Today I had a day off.
With my work timelines at present it’s been really hard to get a whole week off, so instead I have been taking a day off a fortnight. Usually it’s Wednesdays, but this week a Friday.
I have to say that jokes about “Mental Health Days” aside, it is amazing how beneficial it is. I’m way more productive and certainly a lot calmer because of these breaks. If only I didn’t keep thinking of new ways I could throw money at my house for boring repairs, I would seriously consider a 4 day week.
It’s funny that I am only just getting to this point, because several of my previous bosses have explained to me that being at work for long hours is not that impressive, or productive. I didn’t see it at the time, but am really getting it now. In fact one of the more annoying sayings I had to put up with from a supervisor was “Being here at all hours isn’t showing your dedication, it’s showing you can’t delegate”. Now I quote that to others – although hopefully along with some useful advice on how you can make your workload manageable enough to implement it without pressure.
It’s also funny that I am moving to this realisation just as our workplace is once again having examples of Senior Managers who exemplify the old workaholic me. Although perhaps those who know me truly, would not be surprised that I only admit my mistakes when they are not the majority point of view 🙂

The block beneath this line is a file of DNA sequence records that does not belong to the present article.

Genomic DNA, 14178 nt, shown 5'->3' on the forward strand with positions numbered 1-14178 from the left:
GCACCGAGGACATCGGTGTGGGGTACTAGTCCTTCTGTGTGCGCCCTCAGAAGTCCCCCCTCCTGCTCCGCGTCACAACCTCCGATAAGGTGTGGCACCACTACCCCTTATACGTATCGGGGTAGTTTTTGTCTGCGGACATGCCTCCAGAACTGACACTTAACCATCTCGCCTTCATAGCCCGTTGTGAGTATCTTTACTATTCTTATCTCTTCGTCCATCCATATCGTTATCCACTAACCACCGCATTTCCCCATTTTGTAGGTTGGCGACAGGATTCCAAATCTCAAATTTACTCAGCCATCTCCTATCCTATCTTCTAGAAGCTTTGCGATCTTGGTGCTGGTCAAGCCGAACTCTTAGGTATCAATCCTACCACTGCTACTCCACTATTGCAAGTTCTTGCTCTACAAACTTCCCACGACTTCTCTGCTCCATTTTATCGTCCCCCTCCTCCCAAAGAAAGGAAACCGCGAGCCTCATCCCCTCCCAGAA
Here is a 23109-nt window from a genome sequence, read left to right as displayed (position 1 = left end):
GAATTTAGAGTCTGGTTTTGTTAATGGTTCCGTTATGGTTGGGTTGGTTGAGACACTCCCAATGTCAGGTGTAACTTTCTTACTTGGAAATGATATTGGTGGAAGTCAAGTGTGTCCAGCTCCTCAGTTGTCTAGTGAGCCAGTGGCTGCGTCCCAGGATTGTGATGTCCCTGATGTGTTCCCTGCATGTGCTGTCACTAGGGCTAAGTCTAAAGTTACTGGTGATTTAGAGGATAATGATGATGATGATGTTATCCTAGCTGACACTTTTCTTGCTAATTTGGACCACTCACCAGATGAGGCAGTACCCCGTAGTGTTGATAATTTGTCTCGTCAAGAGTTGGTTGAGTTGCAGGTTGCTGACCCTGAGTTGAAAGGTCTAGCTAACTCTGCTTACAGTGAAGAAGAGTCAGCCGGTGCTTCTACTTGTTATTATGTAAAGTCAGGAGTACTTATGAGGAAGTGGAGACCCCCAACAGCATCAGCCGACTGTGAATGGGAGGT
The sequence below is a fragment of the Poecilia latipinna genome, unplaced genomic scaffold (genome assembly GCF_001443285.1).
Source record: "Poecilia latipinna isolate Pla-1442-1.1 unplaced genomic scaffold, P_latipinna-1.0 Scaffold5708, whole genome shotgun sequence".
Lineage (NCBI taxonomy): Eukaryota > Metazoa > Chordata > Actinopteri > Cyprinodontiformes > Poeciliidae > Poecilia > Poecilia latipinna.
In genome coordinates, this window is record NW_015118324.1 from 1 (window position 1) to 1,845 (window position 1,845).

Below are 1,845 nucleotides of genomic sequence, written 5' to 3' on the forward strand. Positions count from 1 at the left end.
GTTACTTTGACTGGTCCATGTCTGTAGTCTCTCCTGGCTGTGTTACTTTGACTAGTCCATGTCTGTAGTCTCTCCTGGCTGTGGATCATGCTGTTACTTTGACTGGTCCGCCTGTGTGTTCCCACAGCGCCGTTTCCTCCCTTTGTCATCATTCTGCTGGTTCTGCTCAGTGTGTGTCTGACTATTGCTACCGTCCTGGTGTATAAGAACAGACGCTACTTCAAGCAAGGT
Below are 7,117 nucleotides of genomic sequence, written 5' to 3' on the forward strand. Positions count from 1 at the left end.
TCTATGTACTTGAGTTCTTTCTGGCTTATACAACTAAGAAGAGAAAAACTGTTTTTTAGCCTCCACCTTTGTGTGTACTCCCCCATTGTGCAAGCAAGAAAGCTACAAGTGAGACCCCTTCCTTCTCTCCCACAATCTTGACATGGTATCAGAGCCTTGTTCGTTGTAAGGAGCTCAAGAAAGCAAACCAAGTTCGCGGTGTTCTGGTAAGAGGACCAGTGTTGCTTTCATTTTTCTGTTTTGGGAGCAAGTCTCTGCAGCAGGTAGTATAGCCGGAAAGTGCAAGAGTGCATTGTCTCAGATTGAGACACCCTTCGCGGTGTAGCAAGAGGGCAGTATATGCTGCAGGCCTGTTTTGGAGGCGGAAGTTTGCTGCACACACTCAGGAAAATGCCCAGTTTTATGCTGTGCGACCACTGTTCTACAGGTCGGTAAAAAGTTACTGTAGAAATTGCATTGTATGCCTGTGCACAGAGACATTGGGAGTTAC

Scanning the internet I see I am not alone:
“One of the least known flirtations with the 30-hour work week was by the cereal giant, W.K. Kellogg Company. In 1930, the company announced that most of its 1500 employees would go from an 8-hour to a 6-hour work day, which would provide 300 new jobs in Battle Creek. Though the shorter work week involved a pay cut, the overwhelming majority of workers preferred having increased leisure time to spend with their families and community. 
New managers who began running Kellogg had no enthusiasm for the shorter work day. They polled workers in 1946 and found that 77% of men and 87% of women would choose a 30-hour week even if it meant lower wages. Disappointed, management began examining which work groups liked money more than leisure and began offering the 40-hour week on a department-by-department basis.
How long did it take them to get rid of the 30-hour week? Almost 40 years! The desire to have more time to themselves was so strong that it was not until 1985 that Kellogg was able to eliminate the 30-hour work week in the last department.”
from “What’s wrong with a 30 hour work week?”, Climate and Capitalism blog, May 31, 2009, http://climateandcapitalism.com/?p=691